No decision about network planning or generation is required to consider an environmental outcome, which is why the pricing regulators can escape, with impunity, with ascribing a solar feed-in tariff that takes no account of the technology’s many benefits.
Australia is not alone in facing these questions, but it does find itself at the cutting edge of this energy revolution. A new analysis published by Cambridge University gives one of the most detailed insights into the rorts and subsidies embedded in the energy system.
In response to the oft-asked question about the need for subsidies and policy support for solar and wind, it notes that the current infrastructure was subsidised over many years and tailored to the incumbent technologies.
That infrastructure refers to the physical infrastructure, such as poles and wires and fossil fuel generators, but also to the regulatory, political and economic framework that serves institutions, such as the energy market, the utility regulatory system, and the power, grid, and other massive projects built with government funds.
“The short answer is that the electricity market does not work,” the researches noted – and as the South Australian government is pointing out.
The total subsidy amount for fossil fuels in 2013, found by adding producer subsidies to post-tax subsidies, is in the range of $US5.5–$US6 trillion dollars. The total renewable subsidies (US$120 billion) were only about 2% of the total fossil fuel subsidies in 2013.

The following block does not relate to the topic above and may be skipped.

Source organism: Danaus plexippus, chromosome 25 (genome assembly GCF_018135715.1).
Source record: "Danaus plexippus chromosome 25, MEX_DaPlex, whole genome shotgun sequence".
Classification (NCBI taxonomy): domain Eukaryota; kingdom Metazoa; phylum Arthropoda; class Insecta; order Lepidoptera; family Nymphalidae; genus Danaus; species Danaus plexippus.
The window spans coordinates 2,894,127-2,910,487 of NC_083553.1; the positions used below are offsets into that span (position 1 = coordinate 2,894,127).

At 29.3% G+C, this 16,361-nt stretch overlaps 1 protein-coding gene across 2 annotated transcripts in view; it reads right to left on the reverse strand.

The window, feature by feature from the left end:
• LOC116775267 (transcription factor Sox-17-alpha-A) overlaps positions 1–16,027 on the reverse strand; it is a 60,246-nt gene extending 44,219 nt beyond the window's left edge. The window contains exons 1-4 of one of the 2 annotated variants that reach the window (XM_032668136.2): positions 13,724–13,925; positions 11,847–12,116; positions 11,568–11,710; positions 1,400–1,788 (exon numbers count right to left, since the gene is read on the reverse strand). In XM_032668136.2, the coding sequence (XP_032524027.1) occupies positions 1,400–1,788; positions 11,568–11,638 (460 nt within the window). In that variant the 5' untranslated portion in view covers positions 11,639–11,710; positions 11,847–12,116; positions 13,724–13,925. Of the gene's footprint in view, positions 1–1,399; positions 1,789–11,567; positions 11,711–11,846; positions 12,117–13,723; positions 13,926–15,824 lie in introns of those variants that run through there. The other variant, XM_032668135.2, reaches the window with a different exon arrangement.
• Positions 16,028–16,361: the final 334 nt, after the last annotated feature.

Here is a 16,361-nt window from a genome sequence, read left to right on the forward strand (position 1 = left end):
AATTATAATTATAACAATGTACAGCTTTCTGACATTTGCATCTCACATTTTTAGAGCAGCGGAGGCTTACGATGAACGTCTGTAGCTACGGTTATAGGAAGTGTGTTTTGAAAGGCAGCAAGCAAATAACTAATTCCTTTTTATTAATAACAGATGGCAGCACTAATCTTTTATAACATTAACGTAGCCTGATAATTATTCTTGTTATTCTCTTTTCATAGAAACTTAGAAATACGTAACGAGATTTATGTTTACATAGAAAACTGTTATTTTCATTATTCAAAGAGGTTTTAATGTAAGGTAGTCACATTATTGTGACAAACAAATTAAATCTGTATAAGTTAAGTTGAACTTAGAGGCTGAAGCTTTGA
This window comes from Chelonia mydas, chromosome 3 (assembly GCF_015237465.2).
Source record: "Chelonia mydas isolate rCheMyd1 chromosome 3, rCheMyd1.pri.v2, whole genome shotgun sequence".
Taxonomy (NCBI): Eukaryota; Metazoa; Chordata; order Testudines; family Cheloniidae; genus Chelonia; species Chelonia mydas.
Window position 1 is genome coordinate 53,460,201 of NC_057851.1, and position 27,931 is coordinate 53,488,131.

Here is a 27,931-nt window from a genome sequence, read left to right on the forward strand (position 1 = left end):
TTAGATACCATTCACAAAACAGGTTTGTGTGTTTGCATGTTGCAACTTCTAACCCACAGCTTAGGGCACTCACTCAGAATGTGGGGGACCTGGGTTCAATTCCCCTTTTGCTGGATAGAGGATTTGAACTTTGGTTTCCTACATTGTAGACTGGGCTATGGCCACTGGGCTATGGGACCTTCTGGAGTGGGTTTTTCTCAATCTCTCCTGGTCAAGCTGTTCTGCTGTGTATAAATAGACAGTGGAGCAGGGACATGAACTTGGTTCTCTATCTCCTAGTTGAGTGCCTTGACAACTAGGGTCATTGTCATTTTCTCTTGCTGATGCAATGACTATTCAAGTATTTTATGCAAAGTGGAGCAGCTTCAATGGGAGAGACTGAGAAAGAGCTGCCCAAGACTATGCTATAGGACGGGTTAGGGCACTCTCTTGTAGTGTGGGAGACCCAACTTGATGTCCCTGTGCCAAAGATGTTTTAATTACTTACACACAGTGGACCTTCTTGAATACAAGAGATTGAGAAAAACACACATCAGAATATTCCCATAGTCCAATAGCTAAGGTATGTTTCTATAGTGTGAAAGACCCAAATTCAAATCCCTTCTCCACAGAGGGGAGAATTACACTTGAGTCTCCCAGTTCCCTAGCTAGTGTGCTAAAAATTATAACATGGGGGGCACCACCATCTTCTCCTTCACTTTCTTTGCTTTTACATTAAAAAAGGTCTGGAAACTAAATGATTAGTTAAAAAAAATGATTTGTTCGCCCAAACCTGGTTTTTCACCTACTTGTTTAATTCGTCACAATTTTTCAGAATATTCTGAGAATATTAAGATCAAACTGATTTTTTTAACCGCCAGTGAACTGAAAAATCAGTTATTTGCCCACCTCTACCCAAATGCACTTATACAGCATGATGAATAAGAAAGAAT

“Oil & gas received 10 times the annual amount than all renewables received, and they received it for 6 times longer and are still receiving it,” the report notes.
“This puts renewables at a significant competitive disadvantage, even if they can offer a competitive price. The technologies and economics are not at issue, rather the question is whether policy makers will be able to steer energy subsidies to match the future they profess to choose.”
The study noted that DNV-GL conducted a survey of 1600 people in the energy industry across 71 countries. About half of the respondents believe that the electricity system could transition to 70% renewable generation with the next 15 years. 80% believe it will be achieved before 2050.
The overall perception – as the head of the Chinese national grid has pointed out – was that achieving 70 per cent renewables is not mainly a technical or an economic question, but rather a political one, meaning that government support is crucial.
Transitioning to a primarily renewable electricity system is changing the fundamentals of the business. It requires fundamental changes in the electricity market, power sector regulations as well as the need to shift to a systems approach in maximizing synergies between renewable technologies.
“Political leadership can also help all industry players to pull together to achieve an orderly transition of the electricity system,” the report says. The chances are that Frydenberg knows this. But can he, or does he want to, convince his conservative peers that this is what he should be allowed to do.